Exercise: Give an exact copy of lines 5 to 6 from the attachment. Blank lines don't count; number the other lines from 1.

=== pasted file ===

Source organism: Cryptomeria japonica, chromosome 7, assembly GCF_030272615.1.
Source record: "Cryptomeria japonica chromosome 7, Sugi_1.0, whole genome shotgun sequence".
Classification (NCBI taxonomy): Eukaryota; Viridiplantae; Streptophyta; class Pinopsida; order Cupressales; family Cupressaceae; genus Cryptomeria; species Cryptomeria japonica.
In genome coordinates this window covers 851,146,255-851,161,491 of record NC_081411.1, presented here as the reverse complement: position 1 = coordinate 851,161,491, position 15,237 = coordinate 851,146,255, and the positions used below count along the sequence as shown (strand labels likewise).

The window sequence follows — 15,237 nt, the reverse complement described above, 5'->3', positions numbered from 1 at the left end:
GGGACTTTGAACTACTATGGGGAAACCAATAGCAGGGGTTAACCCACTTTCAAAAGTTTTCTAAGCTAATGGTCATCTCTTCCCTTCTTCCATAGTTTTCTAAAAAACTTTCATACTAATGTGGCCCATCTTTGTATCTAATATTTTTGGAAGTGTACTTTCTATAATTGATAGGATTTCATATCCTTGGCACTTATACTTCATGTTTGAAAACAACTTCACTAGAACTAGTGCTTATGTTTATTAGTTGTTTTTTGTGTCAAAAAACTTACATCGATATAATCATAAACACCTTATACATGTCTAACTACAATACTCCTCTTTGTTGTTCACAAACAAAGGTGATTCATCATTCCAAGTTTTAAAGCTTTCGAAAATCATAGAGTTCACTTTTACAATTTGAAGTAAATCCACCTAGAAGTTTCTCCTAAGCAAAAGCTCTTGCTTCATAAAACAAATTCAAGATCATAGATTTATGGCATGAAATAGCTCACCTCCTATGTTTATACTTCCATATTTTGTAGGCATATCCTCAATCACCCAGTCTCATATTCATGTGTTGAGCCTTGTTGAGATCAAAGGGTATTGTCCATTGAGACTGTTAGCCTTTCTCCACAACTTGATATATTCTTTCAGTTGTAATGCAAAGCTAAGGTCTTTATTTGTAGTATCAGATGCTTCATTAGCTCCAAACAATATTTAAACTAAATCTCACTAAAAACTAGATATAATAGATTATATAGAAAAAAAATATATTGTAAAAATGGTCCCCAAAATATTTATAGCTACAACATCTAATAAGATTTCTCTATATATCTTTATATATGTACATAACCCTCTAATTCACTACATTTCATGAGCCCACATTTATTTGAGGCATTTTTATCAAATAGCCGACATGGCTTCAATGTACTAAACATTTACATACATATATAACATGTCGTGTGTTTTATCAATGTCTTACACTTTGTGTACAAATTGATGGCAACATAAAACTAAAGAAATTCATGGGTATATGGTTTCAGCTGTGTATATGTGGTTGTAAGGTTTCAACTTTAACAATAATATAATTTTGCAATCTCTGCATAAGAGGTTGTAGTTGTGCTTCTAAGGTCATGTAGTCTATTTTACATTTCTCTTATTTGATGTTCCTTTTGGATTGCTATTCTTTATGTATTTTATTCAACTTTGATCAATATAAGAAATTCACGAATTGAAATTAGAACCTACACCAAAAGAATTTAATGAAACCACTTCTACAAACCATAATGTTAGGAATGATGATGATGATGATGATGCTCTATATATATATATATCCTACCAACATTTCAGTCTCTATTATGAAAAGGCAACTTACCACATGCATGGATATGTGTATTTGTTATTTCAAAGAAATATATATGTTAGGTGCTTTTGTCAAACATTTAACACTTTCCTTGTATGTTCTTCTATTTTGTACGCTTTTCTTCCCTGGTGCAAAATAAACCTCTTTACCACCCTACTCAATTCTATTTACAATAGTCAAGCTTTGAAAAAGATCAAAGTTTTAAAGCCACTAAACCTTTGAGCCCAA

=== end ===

The window sequence follows — 15,237 nt, the reverse complement described above, 5'->3', positions numbered from 1 at the left end:
GGGACTTTGAACTACTATGGGGAAACCAATAGCAGGGGTTAACCCACTTTCAAAAGTTTTCTAAGCTAATGGTCATCTCTTCCCTTCTTCCATAGTTTTCTAAAAAACTTTCATACTAATGTGGCCCATCTTTGTATCTAATATTTTTGGAAGTGTACTTTCTATAATTGATAGGATTTCATATCCTTGGCACTTATACTTCATGTTTGAAAACAACTTCACTAGAACTAGTGCTTATGTTTATTAGTTGTTTTTTGTGTCAAAAAACTTACATCGATATAATCATAAACACCTTATACATGTCTAACTACAATACTCCTCTTTGTTGTTCACAAACAAAGGTGATTCATCATTCCAAGTTTTAAAGCTTTCGAAAATCATAGAGTTCACTTTTACAATTTGAAGTAAATCCACCTAGAAGTTTCTCCTAAGCAAAAGCTCTTGCTTCATAAAACAAATTCAAGATCATAGATTTATGGCATGAAATAGCTCACCTCCTATGTTTATACTTCCATATTTTGTAGGCATATCCTCAATCACCCAGTCTCATATTCATGTGTTGAGCCTTGTTGAGATCAAAGGGTATTGTCCATTGAGACTGTTAGCCTTTCTCCACAACTTGATATATTCTTTCAGTTGTAATGCAAAGCTAAGGTCTTTATTTGTAGTATCAGATGCTTCATTAGCTCCAAACAATATTTAAACTAAATCTCACTAAAAACTAGATATAATAGATTATATAGAAAAAAAATATATTGTAAAAATGGTCCCCAAAATATTTATAGCTACAACATCTAATAAGATTTCTCTATATATCTTTATATATGTACATAACCCTCTAATTCACTACATTTCATGAGCCCACATTTATTTGAGGCATTTTTATCAAATAGCCGACATGGCTTCAATGTACTAAACATTTACATACATATATAACATGTCGTGTGTTTTATCAATGTCTTACACTTTGTGTACAAATTGATGGCAACATAAAACTAAAGAAATTCATGGGTATATGGTTTCAGCTGTGTATATGTGGTTGTAAGGTTTCAACTTTAACAATAATATAATTTTGCAATCTCTGCATAAGAGGTTGTAGTTGTGCTTCTAAGGTCATGTAGTCTATTTTACATTTCTCTTATTTGATGTTCCTTTTGGATTGCTATTCTTTATGTATTTTATTCAACTTTGATCAATATAAGAAATTCACGAATTGAAATTAGAACCTACACCAAAAGAATTTAATGAAACCACTTCTACAAACCATAATGTTAGGAATGATGATGATGATGATGATGCTCTATATATATATATATCCTACCAACATTTCAGTCTCTATTATGAAAAGGCAACTTACCACATGCATGGATATGTGTATTTGTTATTTCAAAGAAATATATATGTTAGGTGCTTTTGTCAAACATTTAACACTTTCCTTGTATGTTCTTCTATTTTGTACGCTTTTCTTCCCTGGTGCAAAATAAACCTCTTTACCACCCTACTCAATTCTATTTACAATAGTCAAGCTTTGAAAAAGATCAAAGTTTTAAAGCCACTAAACCTTTGAGCCCAA